Willowvale Motor Industries
|Predecessor||Willowvale Motor Industries|
|Products||Mazda vehicles, Motor Vehicle Spares & Service|
|Owner||Government of Zimbabwe|
Willowvale Motor Industries is a company in Zimbabwe specialising the assembly and distribution of motor vehicles. The company offers a range of passenger and commercial vehicles in diesel and petrol models. The company serves customers through dealers in Zimbabwe. It was formerly known as Willowvale Motor Industries from its founding in 1967 to 1989.
The company assembles BAIC and Mazda vehicles.
Before becoming Willowvale Mazda Motor Industries and focusing on Mazda, vehicle models that were assembled by Willowvale Motor Industries before 1989 include Toyota, BMW, Peugeot, Citroen, Nissan (Datsun), Scania, Daihatsu, Isuzu, Renault, Bedford and Alfa Romeo.
In 1986, the government of Zimbabwe announced a new initiative for automobile production. At the same time, production had to be severely curtailed due to the lack of foreign exchange.
In 1989, following the scandal the company acquired Mazda Zimbabwe as a technical partner and the name was changed to Willowvale Mazda Motor Industries.
In the 1990s, WMMI employed around 2,000 people (1997) and produced up to 9,000 units per year.
From 2000, production dropped sharply as Zimbabwe went through an economic recession, hyperinflation and acute forex shortage that has lasted 2 decades. In the years 2000 and 2010, the production had to be interrupted for several months each. In 2017 the company announced that it would produce 3,000 units a year.
In November 2015, the company assumed its old name Willowvale Motor Industries. In early 2017, production was resumed in collaboration with BAIC and Astol Motors as part of the newly formed Beiqi Zimbabwe joint venture.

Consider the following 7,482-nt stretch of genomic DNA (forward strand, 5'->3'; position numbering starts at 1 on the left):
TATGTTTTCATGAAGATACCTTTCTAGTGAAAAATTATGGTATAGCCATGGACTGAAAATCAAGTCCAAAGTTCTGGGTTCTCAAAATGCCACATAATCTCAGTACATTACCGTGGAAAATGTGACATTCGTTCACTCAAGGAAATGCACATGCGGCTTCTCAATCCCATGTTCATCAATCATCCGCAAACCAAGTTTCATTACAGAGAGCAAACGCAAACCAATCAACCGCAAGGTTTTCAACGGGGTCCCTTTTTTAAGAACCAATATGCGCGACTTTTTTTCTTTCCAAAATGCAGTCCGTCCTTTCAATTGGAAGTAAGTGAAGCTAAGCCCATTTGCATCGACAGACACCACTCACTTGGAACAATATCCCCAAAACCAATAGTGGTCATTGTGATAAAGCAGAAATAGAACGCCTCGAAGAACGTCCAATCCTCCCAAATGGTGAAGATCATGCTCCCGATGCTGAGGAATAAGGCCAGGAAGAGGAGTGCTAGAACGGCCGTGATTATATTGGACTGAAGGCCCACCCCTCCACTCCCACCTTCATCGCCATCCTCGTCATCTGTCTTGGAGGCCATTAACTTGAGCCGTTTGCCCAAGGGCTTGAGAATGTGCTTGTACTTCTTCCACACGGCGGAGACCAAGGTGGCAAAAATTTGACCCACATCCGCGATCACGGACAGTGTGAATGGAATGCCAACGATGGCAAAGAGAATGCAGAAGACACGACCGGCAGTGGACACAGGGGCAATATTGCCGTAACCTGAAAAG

The GNW Duiker was a concept vehicle by WMI on the Salisbury Show in 1972. Around 80 percent of the components needed for the model came from local production. The chassis, the engine as well as the brake system came from a Renault. In a planned mass production, the car would have stood as a two-seater roadster, pickup and a station wagon. The maximum speed was specified at the Roadster with 137 km/h. Consumption, however, was at 17 kilometers per litre at 100km/h. The price for the production model should have been under 2,000 Rhodesian dollars. The name GNW was derived from GN Ward, the then head of the plant. Its production never happened because of a difficult currency situation in the country. The issue of sanctions against the country were also mentioned.
In 1988 the Willowgate Scandal came out revealing that government officials who were given preference in buying vehicles at the Willowvale Motor Industries at discounted prices and re-selling them at very inflated prices since there was a high demand due to the lack of foreign exchange.
- Motec Holdings (58%)
- Mazda Motor (25%)
- Itōchū (8%)
- Employee Share Fund (9%)
- Willowvale Motor Industries reopens •Over 5 000 jobs to be created •Firm to produce 3 000 units in 3 years, The Herald, Published: 28 MAR, 2017 , Retrieved: 27 Jan 2019
- Quarterly Economic Review: Rhodesia, Malawi, Ausgabe 2-1973 (1971).
- "Rhodesian sanctions casualties", in: X-ray: Current Affairs in Southern Africa, Bände 1-4, 1970